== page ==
Saturday, October 29, 2011

Concept albums

Until recently I had never heard the term concept album.  I don’t know why, I must have just never come across it.  Then I researched Coldplay’s new album Mylo Xyloto on Wikipedia and found that the album was a concept album.  I found that a concept album is an album that is ‘unified by a theme, which can be instrumental, compositional, narrative, or lyrical’.
This initially confused me, because I have always thought that a vital ingredient of any album is a unifying theme.  For example, my all-time favourite album, Lifehouse’s No Name Face is about identity, and the theme and how it is discussed is one of the excellent things about the album.  The idea that only some albums have a unifying theme is strange to me – I would think that if an album doesn’t have a theme then it shouldn’t be called an album.  It’s just a playlist.
Looking further, it seems that many (most?) concept albums have focussed around an imaginary character, two of the most famous being Sgt Pepper and Ziggy Stardust.  But if the theme can be ‘instrumental, compositional narrative or lyrical’, then the vast majority of recordings should be defined as concept albums – a quick scan of my music collection reveals a total of zero albums that are entirely disjointed.  While the definition above seems often quoted, reviewers and critics usually look for characters and stories when labelling a recording as a concept album.  This is a bit silly, really.  No Name Face has never been called a concept album, but if Jason Wade (singer/songwriter for Lifehouse) had come out and said that the album was about Mr. X who is struggling with his identity, it would have immediately been labelled as a concept album.
When it comes to Mylo Xyloto, Coldplay have said that the album is about ‘two protagonists, Mylo and Xyloto, who are living in an oppressive, dystopian urban environment, meet one another through a gang called "The Lost Boys", and fall in love’.  This is ridiculous.  These characters are never mentioned, and the lost boys only get a passing mention in one song.  There is no significant mention of dystopia.  The songs are generally about relationships, that is true, but there is nothing within the songs themselves to suggest that this is a story about two particular characters.  If Coldplay had not explained what the album is about, it would not have been labelled as a concept album.  The only thing that can be said for Mylo Xyloto as a concept album is that the songs could be argued to show the progression of a (any, not a specific) relationship throughout the album – the first few songs are about the past, then there are songs about meeting and falling in love, then breakup and reconciliation songs.  There is a progression in the track order.  But this is equally true of other albums.  As argued elsewhere, thoughtful tracklisting is part of what makes a good album, and is not a particular mark of one of these so-called ‘concept albums’.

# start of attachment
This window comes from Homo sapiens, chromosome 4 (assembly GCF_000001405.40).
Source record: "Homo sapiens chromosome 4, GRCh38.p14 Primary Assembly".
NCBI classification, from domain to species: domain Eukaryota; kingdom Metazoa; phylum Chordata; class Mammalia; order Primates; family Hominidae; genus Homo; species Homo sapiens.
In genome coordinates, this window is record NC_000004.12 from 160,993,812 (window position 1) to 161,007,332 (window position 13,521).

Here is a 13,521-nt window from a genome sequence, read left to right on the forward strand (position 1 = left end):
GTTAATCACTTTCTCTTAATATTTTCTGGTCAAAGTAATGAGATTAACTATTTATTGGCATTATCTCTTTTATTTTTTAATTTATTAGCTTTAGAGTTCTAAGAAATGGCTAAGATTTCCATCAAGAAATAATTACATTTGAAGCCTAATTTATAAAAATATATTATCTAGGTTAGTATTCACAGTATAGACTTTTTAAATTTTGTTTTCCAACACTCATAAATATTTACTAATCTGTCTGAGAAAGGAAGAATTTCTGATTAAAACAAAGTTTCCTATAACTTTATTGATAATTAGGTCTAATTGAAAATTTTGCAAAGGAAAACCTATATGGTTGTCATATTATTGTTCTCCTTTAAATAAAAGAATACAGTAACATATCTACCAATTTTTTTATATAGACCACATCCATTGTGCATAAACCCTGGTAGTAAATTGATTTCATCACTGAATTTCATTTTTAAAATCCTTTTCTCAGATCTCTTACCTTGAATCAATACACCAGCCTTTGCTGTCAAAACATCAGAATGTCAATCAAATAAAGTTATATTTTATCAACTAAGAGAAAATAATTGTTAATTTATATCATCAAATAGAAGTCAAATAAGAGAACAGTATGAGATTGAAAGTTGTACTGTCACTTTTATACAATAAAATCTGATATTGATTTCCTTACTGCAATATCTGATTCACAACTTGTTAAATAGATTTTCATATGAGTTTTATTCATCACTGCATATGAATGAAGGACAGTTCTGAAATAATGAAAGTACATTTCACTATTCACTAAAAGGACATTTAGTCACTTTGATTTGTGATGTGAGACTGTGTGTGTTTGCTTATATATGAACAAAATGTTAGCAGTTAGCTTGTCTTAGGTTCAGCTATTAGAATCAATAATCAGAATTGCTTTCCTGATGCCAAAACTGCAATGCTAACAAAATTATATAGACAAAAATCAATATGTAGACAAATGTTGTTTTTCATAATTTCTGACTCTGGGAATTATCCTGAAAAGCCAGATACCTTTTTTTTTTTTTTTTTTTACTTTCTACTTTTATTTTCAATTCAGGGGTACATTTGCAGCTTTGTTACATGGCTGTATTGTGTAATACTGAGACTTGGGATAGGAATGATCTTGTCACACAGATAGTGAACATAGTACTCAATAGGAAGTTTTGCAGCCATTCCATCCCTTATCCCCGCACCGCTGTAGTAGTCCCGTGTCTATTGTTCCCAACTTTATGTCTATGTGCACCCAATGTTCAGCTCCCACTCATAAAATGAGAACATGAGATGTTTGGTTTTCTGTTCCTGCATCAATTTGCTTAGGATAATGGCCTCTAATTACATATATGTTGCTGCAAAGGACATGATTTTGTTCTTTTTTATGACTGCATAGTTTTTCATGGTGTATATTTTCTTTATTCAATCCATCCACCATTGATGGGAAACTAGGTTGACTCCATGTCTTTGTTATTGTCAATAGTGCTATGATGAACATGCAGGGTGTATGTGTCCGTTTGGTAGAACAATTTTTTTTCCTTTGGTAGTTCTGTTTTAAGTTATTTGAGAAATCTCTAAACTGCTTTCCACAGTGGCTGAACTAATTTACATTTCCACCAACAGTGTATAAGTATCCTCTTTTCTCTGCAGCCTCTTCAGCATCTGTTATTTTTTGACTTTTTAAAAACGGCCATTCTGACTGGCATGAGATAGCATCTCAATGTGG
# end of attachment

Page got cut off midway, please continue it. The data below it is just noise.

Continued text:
An album has a theme.  That’s what sets it apart from a playlist.  The whole concept album thing is an attempt to classify albums that are about specific imaginary characters.  I don’t know much about any other of these concept albums, but Coldplay’s example is pitifully poor because there is nothing in the album itself to suggest the existence of such characters.  I’m not saying it’s a bad album (I am remaining silent on that question for now), just that it’s not a concept album.

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